A 'Rescue' Tank - 6.6 G bookshelf aquarium - The Planted Tank Forum
 
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post #1 of 15 (permalink) Old 01-16-2015, 01:52 PM Thread Starter
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A 'Rescue' Tank - 6.6 G bookshelf aquarium

This tank has suffered through cycles of attention and inattention in my son's bedroom. I've brought it out to the living area to force me and my son to give it the attention it deserves.

This tank has been going for about 2 years now, inhabited mostly by mollies and 1 otocinclus and the two plants that you see.

The isolation tank inside houses another male molly. The two males do not get along.

Recent additions were the corys.

It is stock except for the LED lighting, which is much weaker than the stock fluorescent, but allows us to control the algae (plus a shorter daylight cycle).

I would like to increase the plant cover a little bit, and may even consider supplementing with DIY CO2.

Not sure what to do about the overcrowding, except to promise not to add any more.

Suggestions are welcome!
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post #2 of 15 (permalink) Old 01-16-2015, 08:51 PM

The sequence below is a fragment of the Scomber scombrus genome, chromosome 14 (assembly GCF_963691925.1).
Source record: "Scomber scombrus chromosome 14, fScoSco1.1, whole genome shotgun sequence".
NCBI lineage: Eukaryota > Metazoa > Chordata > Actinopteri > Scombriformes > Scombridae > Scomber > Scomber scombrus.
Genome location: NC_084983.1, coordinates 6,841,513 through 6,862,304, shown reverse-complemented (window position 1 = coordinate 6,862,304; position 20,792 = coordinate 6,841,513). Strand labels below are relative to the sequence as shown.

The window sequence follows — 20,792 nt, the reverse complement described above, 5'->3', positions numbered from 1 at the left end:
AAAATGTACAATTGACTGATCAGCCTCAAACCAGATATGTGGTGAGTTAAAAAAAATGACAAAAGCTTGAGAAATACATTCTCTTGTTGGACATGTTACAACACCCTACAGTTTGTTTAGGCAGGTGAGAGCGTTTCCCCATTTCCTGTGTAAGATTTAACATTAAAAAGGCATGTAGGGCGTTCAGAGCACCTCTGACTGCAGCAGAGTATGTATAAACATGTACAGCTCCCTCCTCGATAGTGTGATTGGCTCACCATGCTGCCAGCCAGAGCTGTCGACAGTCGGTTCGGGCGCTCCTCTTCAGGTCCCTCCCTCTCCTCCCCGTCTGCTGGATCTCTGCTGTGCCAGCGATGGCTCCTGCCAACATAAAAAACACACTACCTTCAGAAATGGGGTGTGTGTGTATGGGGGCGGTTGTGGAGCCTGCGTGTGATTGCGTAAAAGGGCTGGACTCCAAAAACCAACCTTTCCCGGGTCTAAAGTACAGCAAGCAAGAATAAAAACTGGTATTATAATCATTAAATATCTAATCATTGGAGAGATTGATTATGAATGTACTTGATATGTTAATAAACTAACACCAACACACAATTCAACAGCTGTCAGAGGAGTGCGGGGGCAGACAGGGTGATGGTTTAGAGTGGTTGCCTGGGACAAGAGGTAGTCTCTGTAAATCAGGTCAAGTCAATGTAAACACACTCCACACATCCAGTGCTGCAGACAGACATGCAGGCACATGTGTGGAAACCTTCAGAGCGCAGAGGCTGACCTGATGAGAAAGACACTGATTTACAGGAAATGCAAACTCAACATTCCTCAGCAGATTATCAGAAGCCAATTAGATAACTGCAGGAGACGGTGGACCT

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Two words: MORE PLANTS! Haha

They'll help keep down on the algae and provide hiding spots to hopefully keep the fish from bothering each other too much. (though in the end the tank may be too small for them to establish their own territories) I also spy a single neon tetra in there who is probably not very happy by itself though you don't have the room for more...

For your low light, you can get some more anubias, crypts, moss, ludwigia (easier ones like repens), other stem plants (more anachris, hygrophila difformis called water wisteria, list goes on), ground cover like dwarf sag or crypt parva would be good with low lighting.

Maybe get some rocks or driftwood to add a new point of interest to the tank.

Hopefully you can snoop around the forum and get some good ideas on where to take the tank that will satisfy you and your son. I find if it's a design you're happy with, you'll have more motivation to keep it looking nice. If you're not invested, then it'll just fall by the wayside.

Best of luck!

Old tanks, all torn down:
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Hope to get a new tank (or two) up soon...
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post #3 of 15 (permalink) Old 01-16-2015, 11:22 PM Thread Starter
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Thanks for the response!